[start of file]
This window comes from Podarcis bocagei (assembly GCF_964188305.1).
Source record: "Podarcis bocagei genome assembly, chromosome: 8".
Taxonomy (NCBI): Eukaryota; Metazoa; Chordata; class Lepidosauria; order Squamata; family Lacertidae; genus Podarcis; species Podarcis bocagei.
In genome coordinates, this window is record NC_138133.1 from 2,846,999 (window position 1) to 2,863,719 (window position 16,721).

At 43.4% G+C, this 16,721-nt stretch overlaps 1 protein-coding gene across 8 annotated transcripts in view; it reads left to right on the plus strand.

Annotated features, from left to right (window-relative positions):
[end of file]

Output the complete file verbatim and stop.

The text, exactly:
This window comes from Podarcis bocagei (assembly GCF_964188305.1).
Source record: "Podarcis bocagei genome assembly, chromosome: 8".
Taxonomy (NCBI): Eukaryota; Metazoa; Chordata; class Lepidosauria; order Squamata; family Lacertidae; genus Podarcis; species Podarcis bocagei.
In genome coordinates, this window is record NC_138133.1 from 2,846,999 (window position 1) to 2,863,719 (window position 16,721).

At 43.4% G+C, this 16,721-nt stretch overlaps 1 protein-coding gene across 8 annotated transcripts in view; it reads left to right on the plus strand.

Annotated features, from left to right (window-relative positions):